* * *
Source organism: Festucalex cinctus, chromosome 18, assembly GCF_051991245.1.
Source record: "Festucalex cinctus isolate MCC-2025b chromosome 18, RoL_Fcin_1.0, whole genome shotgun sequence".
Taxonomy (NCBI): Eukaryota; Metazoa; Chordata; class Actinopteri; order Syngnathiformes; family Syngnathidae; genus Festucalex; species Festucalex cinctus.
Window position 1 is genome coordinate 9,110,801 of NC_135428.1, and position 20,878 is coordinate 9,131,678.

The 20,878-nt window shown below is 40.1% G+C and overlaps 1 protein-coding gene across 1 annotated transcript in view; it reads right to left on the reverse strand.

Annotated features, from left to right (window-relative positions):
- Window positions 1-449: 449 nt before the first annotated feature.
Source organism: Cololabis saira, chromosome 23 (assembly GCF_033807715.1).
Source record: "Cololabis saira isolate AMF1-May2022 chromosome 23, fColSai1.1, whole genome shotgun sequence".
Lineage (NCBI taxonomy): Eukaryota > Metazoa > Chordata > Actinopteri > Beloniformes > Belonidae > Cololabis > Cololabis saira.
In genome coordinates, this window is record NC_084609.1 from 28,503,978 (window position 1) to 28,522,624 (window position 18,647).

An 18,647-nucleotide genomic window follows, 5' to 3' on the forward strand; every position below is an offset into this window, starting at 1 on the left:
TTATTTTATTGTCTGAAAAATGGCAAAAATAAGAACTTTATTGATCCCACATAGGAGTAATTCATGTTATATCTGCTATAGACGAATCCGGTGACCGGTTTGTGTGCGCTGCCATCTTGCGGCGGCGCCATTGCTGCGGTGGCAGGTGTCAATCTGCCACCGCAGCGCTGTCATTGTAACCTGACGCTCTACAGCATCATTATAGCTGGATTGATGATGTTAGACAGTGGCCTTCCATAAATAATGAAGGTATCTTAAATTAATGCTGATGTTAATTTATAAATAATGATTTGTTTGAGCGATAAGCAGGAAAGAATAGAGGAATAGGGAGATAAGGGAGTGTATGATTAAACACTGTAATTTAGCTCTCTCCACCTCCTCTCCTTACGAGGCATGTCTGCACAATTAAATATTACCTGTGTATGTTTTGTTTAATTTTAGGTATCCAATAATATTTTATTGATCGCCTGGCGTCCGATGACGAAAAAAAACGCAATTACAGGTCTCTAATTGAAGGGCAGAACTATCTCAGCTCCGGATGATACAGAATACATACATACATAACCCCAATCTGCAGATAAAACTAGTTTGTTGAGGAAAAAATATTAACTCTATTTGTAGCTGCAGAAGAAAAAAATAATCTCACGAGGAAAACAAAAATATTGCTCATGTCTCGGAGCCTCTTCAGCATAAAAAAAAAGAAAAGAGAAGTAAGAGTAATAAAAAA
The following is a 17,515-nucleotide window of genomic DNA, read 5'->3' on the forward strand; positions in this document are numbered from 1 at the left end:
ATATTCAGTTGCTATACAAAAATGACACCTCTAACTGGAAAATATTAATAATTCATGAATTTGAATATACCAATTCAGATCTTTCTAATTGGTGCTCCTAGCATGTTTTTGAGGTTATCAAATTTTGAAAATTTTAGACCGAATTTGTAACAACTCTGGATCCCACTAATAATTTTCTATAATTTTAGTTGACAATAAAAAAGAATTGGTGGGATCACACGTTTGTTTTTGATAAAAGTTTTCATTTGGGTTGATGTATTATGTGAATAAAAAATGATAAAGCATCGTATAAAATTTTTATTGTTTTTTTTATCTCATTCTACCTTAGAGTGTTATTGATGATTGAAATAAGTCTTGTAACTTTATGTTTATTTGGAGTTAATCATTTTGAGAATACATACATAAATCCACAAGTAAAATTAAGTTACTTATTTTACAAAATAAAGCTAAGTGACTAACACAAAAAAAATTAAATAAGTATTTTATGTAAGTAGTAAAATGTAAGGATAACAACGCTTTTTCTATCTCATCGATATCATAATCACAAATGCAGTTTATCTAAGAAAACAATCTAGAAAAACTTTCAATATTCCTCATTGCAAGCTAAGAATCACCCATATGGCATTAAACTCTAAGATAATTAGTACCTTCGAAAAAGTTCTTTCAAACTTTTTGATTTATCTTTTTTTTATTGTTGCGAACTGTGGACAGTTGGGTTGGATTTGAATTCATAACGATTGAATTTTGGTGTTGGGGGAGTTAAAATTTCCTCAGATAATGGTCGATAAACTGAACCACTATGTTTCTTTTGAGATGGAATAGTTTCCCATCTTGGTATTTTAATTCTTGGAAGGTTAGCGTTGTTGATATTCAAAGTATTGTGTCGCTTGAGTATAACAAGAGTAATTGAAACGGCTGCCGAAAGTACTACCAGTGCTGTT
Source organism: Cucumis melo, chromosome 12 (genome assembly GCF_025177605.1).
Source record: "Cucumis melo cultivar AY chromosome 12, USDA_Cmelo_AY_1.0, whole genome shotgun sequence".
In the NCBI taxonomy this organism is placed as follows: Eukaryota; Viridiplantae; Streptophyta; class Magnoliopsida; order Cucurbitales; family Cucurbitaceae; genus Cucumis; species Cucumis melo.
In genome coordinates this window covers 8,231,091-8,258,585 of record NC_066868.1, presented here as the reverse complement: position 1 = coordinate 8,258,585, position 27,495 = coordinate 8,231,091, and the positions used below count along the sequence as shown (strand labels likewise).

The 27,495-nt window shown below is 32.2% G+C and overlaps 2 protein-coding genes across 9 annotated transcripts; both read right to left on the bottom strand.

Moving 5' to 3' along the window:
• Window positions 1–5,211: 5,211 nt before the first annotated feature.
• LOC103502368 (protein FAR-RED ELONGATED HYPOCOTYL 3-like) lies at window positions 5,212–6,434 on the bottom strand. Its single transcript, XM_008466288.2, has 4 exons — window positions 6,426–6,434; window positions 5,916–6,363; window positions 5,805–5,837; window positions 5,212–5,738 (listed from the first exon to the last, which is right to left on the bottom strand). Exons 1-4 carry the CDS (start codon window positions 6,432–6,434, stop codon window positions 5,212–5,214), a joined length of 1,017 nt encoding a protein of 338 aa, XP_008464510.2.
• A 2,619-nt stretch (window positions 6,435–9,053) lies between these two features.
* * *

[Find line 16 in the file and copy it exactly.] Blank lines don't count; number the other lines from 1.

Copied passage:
Source organism: Cucumis melo, chromosome 12 (genome assembly GCF_025177605.1).